18 Adar 5781 / Tuesday, March 02, 2021 | Torah Reading: Ki Tisa
 
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Ask Your Questions!



Every second of suffering is decreed with a careful calculation. Every suffering contains hidden good within the evil of the difficulty.

 



I once visited a Jewish secular school in Argentina. The program called for me to deliver a talk on Judaism and afterwards take questions from the audience. The principal of the school asked me repeatedly if in fact it was permitted to ask questions. His manner indicated that he was belittling religion, as if to say that religious people do not allow questions to be asked, but rather demanded belief with unquestioning blind faith, without reason. In his mind, the reason secular Jews do not observe mitzvos is because they consider themselves wise people who do things only when there are reasons which they can understand. Since they have questions about religion which they cannot fathom, they therefore refuse to do things based on blind faith alone.  

 

I told the principal, “Of course it is permitted to ask questions. Please ask any questions you have. On the contrary, Hashem wants us to ask questions and know the reasons, as it is written (Divrei HaYammim 1- 28:9/I Chronicles) “know the G-d of your father and serve Him”, exhorting us to ‘know’ Hashem. He does not want us to remain with blind faith without knowing the reason. This is why on the holiday of Passover the Seder begins with various changes from the usual in order to provoke questions from the children and provide them with answers so they grow up knowing that there is an answer to every question. We speak about four types of children to demonstrate that are answers for each type of person, whether wise, or wicked, or simple, or even one unable to ask a question. We are obligated to teach and enlighten everyone. This all takes place at the very beginning of the Pesach festival, celebrating the commencement of our becoming the People of Hashem, to teach us that as People of Hashem we ask questions and receive answers.  

 

The Holy Torah is greater than the Earth and wider than the Sea (Job 11-9). Every question has many answers, and no individual knows everything. A simple doctor may lack an answer and must ask a professor. If the professor lacks an answer, he will ask someone more specialized who has spent many years to become an expert in the particular field of study. Everyone needs to ask someone more learned than he, or to find answers in books, as there is no question that has no answer. When we ask a medical question from a doctor, we first do what he tells us to do even before we have asked and understood his reasons. Hashem wants us to serve Him with Emunah/Faith even before we know the reasons, and subsequently when one studies diligently, one will ultimately find reasons.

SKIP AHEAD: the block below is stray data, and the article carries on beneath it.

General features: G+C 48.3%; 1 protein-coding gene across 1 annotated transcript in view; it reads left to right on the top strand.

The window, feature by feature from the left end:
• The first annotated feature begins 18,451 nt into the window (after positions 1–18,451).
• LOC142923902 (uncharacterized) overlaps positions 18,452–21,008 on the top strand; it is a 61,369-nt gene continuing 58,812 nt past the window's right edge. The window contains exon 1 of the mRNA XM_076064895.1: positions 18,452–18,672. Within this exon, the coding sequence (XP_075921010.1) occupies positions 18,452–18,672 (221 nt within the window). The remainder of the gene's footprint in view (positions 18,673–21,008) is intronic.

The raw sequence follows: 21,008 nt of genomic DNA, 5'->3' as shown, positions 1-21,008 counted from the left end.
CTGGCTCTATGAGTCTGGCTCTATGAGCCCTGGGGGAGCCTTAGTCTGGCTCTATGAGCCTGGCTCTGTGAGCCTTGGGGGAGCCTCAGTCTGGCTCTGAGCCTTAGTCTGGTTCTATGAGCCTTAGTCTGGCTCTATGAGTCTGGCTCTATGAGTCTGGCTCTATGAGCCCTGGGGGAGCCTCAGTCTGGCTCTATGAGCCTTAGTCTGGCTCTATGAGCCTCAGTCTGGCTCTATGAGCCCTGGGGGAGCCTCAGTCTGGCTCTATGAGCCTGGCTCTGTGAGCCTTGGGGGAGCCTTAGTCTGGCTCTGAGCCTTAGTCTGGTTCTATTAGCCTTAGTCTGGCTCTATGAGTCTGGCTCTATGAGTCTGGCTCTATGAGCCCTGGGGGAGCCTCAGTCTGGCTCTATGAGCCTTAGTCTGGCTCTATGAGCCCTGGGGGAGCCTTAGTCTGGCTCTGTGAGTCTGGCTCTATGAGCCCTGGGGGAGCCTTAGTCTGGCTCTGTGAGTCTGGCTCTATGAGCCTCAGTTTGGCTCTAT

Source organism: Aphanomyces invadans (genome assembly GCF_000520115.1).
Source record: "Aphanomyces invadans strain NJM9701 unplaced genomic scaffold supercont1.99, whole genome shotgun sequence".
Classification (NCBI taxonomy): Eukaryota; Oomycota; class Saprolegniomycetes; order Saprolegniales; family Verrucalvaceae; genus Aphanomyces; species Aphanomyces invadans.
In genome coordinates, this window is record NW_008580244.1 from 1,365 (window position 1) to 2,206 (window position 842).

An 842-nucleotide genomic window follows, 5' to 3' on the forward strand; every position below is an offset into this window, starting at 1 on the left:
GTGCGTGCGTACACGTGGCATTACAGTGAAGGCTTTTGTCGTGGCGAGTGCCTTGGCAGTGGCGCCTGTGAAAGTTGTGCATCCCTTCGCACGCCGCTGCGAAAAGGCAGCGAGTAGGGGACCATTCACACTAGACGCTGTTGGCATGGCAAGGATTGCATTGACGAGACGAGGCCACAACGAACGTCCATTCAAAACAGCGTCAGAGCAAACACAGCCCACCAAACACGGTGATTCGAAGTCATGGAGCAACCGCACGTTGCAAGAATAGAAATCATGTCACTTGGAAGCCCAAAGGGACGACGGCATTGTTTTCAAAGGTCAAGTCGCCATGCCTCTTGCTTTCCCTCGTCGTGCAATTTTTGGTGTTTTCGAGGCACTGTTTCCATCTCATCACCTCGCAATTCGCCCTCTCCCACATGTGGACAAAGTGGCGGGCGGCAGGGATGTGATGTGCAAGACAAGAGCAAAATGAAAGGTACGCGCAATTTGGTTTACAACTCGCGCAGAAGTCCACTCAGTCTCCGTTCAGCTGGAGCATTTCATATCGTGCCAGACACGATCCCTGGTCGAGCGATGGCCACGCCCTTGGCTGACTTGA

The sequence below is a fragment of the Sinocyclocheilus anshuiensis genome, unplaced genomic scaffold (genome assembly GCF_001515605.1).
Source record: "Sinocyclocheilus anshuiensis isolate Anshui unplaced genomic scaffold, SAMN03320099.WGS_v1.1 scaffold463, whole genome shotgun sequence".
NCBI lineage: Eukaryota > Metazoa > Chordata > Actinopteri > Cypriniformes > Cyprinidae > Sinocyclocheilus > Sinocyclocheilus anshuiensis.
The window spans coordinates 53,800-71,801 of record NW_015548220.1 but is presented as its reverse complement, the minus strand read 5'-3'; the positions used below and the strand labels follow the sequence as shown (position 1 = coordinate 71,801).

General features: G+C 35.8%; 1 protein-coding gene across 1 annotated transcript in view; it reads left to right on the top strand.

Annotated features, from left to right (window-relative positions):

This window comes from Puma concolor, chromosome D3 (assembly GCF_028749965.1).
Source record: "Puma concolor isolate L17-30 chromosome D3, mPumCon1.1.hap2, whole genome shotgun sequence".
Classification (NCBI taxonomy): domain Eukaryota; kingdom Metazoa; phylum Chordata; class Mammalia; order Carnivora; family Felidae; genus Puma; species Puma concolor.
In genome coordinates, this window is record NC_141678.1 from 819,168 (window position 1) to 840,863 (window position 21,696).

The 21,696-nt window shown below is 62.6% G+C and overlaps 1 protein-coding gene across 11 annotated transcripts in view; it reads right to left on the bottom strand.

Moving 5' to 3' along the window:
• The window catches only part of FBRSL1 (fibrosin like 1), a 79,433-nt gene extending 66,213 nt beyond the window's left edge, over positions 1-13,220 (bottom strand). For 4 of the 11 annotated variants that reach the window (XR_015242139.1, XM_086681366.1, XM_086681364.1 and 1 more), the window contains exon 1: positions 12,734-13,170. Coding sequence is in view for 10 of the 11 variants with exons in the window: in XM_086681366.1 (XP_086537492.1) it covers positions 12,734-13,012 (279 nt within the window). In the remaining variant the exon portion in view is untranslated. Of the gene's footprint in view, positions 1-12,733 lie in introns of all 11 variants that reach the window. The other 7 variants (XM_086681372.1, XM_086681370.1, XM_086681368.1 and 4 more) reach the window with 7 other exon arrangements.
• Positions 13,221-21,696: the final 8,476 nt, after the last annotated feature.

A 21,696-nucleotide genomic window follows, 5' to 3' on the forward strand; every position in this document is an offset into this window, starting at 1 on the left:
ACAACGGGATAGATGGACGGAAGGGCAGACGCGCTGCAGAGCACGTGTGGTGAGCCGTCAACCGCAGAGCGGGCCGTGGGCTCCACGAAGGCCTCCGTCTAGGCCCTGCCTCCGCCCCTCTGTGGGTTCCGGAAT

Then, the above mentioned principal asked the common question that secular Jews often ask “Where was G-d during the Holocaust if He is the guardian of Israel?  

 

I answered him with a parable; a father had his first and only son born when the father was advanced in years. He had incredible love for his only son. The father warned the little boy to avoid eating certain foods which would be life-threatening for him. However, the son did not heed his father’s instructions and would eat those very foods his father warned him against. The boy became deathly ill and the doctor declared that the boy must have critical surgery or else he would die! Obviously, the father insisted on the operation taking place. The son, not realizing his perilous state, cried and screamed that the father must hate him if he will let a doctor cut him up. He carried on about the ‘bad’ and ‘vicious’ father he had. It was not pleasant hearing his son call him disparaging names, but this did not prevent the father from ordering the surgery to save his son’s life. The son was obviously ignorant of the life-saving benefit of the surgery, and the father had to do everything to save his life nonetheless.